To the best of my knowledge, there are no daily text exchanges between English department chairs and organizers of the Black Lives Matter movement concerning the tactics of the day. The sorts of messages that academics might receive from the streets would necessarily be much more diffuse and indirect. What I have in mind is a pattern or structure that would only be visible from a considerable height, and across various disciplines. And I certainly don’t mean to imply that it pertains to any discipline as a whole, as if I thought, for example, that there was no criticism of literature that is not intended to be, or does not function as, criticism of society. When Edward Said wrote so brilliantly on Jonathan Swift or on Gerard Manley Hopkins or (over and over) on Joseph Conrad, he was not “Edward Said” in what seems to be Guillory’s sense: someone who devoted all his talents to taking positions in the public sphere. One thing Said tried to teach his admirers, not always successfully, was how to cultivate the craft of reading. But that’s no reason for us not to seek to emulate the other things he did so well, among them his ability to trade on his academic authority (like his friend Noam Chomsky) in order to speak out from a cosmopolitan and anti-militarist perspective. Like Chomsky’s, Said’s public presence has been an inspiration to people far removed from academe.
Membership in academic institutions does not grant anyone autonomy. We, like our institutions, are dependent.
“The criticism of society is expressed by literary critics,” Guillory writes, “as though it were a direct communication to the public — if only it would listen! Obviously, this is an imaginary scenario.” Well, yes and no. On the one hand, of course the scenario is imaginary. How could academic humanists address “the public” directly? There is no such thing as “the” public, and that includes Said’s newspaper and TV audiences. On the other hand, instructors address a significant slice of public opinion every time they teach a course in expository writing. Mediated though it may be through our institutional belongings, teaching remains a form of public address. And public address is not optional.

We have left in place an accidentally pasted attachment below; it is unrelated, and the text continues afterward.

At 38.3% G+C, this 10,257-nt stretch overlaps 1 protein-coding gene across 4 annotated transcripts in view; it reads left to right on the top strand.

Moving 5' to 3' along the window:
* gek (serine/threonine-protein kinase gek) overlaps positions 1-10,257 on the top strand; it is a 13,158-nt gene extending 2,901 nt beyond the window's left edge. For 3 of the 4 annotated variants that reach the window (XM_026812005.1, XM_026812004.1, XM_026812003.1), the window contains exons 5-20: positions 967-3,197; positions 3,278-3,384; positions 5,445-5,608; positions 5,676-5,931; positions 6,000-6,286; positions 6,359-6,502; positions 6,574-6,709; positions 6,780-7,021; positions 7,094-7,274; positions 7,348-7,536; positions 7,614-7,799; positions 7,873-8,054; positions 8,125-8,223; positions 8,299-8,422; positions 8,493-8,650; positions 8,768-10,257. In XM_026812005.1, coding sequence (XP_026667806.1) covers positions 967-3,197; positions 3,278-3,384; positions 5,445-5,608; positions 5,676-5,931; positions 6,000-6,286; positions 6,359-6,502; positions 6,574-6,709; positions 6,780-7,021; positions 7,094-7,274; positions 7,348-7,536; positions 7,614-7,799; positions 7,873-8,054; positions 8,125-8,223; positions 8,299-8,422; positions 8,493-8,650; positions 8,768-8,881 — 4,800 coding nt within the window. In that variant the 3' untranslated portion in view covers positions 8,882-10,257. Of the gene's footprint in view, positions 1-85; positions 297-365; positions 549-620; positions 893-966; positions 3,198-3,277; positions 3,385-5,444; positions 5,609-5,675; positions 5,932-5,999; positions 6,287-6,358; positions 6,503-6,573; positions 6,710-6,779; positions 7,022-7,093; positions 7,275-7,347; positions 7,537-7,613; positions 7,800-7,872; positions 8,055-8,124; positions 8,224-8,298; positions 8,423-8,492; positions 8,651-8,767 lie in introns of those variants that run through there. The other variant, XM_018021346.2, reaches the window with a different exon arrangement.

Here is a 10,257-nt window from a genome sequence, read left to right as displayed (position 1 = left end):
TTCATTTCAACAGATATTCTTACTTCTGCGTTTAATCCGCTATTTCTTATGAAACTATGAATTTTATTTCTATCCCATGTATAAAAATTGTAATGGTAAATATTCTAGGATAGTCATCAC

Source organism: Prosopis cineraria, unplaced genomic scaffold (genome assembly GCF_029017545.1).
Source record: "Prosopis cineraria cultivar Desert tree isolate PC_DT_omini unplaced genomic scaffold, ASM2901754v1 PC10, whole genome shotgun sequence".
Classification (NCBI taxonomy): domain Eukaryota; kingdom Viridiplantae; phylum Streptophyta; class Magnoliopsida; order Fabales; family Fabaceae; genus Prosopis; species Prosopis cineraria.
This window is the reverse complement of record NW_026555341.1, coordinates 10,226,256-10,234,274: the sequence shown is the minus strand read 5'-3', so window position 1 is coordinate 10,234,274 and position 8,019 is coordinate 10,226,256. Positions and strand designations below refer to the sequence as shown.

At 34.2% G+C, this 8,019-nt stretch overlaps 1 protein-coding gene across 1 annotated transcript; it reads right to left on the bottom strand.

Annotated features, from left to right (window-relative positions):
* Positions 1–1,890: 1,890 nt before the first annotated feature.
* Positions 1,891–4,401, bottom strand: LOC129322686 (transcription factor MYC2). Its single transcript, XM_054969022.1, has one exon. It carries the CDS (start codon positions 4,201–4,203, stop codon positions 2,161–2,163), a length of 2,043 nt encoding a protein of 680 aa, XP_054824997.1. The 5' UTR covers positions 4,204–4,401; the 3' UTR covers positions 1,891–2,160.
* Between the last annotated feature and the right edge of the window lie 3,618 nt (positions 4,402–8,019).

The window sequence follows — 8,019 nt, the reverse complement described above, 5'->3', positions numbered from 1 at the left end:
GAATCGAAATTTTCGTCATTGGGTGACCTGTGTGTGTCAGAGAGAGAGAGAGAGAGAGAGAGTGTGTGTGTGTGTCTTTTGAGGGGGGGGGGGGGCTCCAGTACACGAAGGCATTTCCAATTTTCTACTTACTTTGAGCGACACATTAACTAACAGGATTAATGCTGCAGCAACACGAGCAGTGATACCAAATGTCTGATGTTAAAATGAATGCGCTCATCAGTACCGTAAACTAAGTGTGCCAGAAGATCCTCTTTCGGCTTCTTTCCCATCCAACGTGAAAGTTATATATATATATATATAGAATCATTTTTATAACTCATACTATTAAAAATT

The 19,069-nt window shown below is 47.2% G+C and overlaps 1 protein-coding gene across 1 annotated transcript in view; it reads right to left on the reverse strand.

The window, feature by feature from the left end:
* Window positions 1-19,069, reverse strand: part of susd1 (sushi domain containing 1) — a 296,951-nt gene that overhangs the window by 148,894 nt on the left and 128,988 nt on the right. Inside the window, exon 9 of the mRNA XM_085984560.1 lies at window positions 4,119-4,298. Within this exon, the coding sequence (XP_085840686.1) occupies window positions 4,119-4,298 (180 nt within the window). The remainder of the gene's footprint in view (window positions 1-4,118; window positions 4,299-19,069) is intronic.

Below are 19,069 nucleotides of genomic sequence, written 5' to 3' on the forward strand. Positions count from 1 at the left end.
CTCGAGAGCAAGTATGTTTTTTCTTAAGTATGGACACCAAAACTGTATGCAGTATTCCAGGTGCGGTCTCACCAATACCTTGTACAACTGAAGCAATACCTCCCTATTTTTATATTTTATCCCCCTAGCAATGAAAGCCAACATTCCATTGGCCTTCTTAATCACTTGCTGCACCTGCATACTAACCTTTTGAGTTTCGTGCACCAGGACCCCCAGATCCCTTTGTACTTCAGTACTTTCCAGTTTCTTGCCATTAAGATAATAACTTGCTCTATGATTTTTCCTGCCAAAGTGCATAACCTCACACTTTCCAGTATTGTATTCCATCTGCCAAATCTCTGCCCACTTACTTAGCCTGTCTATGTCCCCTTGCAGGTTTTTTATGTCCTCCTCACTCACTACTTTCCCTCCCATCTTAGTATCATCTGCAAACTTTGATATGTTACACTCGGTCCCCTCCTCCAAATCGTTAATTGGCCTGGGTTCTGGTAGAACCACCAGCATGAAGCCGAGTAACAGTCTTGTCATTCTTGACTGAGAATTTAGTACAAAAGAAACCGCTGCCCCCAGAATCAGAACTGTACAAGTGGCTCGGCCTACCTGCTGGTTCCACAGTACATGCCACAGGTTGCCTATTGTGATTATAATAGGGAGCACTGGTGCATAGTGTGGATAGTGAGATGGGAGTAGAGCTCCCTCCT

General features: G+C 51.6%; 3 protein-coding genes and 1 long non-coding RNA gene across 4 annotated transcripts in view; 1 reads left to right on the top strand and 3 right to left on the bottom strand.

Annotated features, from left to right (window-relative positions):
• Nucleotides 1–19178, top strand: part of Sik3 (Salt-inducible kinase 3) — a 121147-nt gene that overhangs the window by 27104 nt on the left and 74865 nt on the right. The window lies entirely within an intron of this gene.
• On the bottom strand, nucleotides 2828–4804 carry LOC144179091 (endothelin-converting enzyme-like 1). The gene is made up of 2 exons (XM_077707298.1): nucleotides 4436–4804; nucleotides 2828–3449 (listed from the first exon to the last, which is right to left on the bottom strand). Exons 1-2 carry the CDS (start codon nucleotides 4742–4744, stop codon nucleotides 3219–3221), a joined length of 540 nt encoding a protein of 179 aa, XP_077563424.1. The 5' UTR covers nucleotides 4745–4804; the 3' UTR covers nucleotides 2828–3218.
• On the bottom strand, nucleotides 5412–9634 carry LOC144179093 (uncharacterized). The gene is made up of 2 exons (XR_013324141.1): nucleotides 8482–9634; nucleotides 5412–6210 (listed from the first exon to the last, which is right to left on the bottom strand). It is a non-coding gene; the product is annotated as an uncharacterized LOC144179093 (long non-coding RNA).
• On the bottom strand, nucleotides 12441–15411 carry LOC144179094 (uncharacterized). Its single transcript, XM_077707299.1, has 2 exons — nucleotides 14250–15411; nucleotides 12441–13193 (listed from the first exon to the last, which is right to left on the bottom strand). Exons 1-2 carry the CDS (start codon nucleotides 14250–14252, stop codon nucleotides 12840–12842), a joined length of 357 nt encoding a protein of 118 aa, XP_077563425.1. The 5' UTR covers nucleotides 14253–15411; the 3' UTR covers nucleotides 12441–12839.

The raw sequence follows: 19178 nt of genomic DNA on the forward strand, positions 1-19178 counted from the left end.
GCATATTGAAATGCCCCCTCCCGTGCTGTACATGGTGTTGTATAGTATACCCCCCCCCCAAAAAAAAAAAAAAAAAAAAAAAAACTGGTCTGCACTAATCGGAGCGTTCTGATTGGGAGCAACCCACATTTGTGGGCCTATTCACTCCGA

At the center of Guillory’s response to my review is the premise that criticism is “self-authorizing.” In a short response, there was perhaps no room for Guillory to elaborate on what he thinks happens to self-authorizing critics under conditions of professionalization. “The criticism of society should not be professionalized,” he writes, but he does not seem to think that professionalism makes the criticism of society impossible or illegitimate. I argued that the two are not mutually exclusive in Secular Vocations: Intellectuals, Professionalism, Culture (Verso). Perhaps this will be the matter for a future exchange.
In any case, it worries me that I can see little if any daylight between “self-authorizing” and the words that Gramsci associated with the traditional intellectual: independent and autonomous. Gramsci was right about that: Membership in academic institutions does not grant anyone autonomy. We, like our institutions, are dependent. Academic critics depend for their survival on the institution of the university, and the survival of the university depends on public opinion and public funding. It seems plausible that, as far as criticism and politics are concerned, the battle lines today are drawn between those (perhaps including Guillory) who think that humanists making political noises merely flatter themselves while endangering public support for the humanities, and those (like me) who hold that, as attacks on critical race theory and the LGBTQ infiltration of textbooks get louder, rising from primary to tertiary education, it’s better to take possession of what we (many of us, much of the time) have been doing anyway, perhaps in the process learning to do it better, and push the case that what we’ve been doing is a small but not insignificant contribution to making our democracy more genuinely democratic.